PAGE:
Also, at the centre of most forward-looking analyses or studies on global development is sustainable development. It is almost axiomatic to say that the ongoing financial and economic crises have been aggravated by negative environmental trends, of which climate change has the most critical consequences.
Yet, despite the fact that the concept of sustainable development with its economic, environmental and social pillars was first articulated by the Brundtland Commission as early as 1987, its operationalization as a development paradigm has proven difficult.
Indeed, resource efficiency will play an increasingly important role in the context of global stability, security and development. Inefficient technologies and operating practices currently in use by many industries in developing countries will need to be replaced. In addition, energy access is one of the most pressing of all the global challenges and is central to all the three pillars of sustainable development. Also, as the impacts of climate change become clearer, it is increasingly evident that a growing share of humanity will become vulnerable to its effects, which renews the urgency to move towards “green” industry in developing and industrialized countries alike, and towards a more inclusive development strategy based on a low-carbon trajectory.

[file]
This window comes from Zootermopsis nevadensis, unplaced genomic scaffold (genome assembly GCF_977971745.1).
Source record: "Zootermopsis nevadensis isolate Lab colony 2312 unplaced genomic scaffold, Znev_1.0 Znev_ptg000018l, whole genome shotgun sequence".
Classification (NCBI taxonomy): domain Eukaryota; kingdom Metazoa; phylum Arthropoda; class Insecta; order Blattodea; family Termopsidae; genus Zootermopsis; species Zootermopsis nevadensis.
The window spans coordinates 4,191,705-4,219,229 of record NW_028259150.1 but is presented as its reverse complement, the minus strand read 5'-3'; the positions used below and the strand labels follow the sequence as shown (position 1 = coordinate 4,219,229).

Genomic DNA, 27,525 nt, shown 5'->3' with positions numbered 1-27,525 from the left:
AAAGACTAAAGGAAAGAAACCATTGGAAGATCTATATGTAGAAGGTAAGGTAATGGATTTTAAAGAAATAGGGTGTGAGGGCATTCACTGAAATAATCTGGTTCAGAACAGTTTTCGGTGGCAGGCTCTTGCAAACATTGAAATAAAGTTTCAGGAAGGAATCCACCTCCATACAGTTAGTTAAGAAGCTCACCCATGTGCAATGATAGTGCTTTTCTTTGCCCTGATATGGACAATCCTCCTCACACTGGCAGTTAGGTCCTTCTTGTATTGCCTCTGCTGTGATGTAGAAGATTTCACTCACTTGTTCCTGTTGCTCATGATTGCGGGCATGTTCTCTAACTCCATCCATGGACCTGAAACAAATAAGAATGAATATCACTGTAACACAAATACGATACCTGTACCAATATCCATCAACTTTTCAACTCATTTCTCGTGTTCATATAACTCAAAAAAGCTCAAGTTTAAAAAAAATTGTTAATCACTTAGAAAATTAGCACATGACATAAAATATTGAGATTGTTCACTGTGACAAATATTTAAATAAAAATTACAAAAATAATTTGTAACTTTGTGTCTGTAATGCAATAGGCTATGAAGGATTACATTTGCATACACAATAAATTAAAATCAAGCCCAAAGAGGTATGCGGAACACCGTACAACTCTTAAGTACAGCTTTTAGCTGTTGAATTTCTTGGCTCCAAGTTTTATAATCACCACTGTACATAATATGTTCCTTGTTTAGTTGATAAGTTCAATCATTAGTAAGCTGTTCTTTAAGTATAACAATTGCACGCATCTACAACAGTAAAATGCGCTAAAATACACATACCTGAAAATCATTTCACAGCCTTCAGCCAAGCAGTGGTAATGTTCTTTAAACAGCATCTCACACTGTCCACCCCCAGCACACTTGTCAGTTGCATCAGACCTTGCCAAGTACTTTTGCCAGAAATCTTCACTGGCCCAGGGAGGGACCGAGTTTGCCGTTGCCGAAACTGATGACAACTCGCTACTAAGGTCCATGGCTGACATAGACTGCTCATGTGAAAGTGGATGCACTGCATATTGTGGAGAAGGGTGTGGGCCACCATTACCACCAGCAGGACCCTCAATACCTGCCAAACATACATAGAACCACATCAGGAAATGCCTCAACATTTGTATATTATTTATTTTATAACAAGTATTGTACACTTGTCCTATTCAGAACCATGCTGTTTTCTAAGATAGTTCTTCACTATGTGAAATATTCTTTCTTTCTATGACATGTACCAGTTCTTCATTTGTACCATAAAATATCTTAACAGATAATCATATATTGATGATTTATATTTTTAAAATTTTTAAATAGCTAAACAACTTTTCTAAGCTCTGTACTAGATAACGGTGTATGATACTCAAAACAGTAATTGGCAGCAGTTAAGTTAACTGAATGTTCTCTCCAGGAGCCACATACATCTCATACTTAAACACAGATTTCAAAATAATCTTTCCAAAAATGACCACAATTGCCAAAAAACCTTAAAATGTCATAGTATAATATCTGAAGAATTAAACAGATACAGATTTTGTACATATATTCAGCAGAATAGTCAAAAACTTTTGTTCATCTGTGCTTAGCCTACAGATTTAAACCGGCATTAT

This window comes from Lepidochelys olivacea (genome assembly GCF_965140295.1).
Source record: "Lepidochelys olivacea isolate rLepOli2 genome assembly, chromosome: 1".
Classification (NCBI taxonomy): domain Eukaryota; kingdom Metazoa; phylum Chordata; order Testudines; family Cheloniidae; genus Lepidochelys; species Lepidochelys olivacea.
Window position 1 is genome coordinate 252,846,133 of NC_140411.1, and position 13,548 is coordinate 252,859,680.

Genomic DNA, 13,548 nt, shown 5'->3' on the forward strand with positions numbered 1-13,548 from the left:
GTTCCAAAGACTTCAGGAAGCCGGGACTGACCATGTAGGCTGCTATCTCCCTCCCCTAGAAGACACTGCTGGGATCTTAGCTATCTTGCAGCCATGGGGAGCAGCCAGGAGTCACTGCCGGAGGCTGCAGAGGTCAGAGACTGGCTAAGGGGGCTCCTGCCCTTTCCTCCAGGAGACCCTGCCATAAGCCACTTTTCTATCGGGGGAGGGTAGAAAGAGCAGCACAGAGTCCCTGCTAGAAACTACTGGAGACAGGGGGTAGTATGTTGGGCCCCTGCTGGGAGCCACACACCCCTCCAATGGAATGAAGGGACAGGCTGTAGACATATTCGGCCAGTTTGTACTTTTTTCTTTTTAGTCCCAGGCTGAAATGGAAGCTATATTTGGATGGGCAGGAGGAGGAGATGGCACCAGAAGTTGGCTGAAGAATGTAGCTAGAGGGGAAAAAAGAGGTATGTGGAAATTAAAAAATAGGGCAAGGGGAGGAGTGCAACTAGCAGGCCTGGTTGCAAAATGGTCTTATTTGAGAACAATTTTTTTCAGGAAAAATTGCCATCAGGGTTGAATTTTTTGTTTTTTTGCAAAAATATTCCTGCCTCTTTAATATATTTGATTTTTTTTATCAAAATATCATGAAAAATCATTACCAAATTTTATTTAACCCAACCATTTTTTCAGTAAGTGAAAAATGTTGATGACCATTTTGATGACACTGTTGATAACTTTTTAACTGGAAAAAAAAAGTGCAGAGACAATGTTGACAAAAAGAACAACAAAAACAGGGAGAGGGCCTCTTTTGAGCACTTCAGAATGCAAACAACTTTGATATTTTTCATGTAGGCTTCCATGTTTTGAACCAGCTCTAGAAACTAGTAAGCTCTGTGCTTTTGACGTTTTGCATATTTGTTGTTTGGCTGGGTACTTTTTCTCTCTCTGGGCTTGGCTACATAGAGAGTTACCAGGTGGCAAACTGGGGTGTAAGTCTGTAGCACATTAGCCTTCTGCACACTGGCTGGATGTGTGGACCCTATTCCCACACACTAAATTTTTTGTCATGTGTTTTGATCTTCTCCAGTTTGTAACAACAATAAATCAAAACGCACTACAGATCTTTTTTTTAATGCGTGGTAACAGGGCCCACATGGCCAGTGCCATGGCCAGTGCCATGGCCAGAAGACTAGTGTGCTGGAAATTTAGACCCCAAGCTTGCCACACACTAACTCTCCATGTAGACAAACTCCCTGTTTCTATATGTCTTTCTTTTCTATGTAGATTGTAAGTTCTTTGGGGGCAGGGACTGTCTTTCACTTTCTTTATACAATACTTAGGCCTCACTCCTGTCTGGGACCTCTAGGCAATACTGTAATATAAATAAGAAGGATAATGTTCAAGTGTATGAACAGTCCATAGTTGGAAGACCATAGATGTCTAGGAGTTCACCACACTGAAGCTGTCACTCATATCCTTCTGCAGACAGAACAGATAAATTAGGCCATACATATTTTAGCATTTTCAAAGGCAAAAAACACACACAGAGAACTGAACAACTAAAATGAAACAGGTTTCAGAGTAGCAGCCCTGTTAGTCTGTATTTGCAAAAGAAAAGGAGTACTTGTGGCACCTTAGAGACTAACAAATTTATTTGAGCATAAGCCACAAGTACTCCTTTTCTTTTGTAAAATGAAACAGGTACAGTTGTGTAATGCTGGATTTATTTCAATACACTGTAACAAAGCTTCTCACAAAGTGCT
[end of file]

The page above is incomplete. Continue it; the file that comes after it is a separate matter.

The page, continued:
In the light of the United Nations Conference on Sustainable Development held in Rio de Janeiro in June 2012 (Rio +20), at which Member States agreed to a process to draw up a set of sustainable development goals (SDGs), the opportunity to do so has now arisen. In the Conference outcome document, The Future we Want, Member States recognized that the SDGs need to be coordinated and coherent with related processes to set the post-2015 development agenda.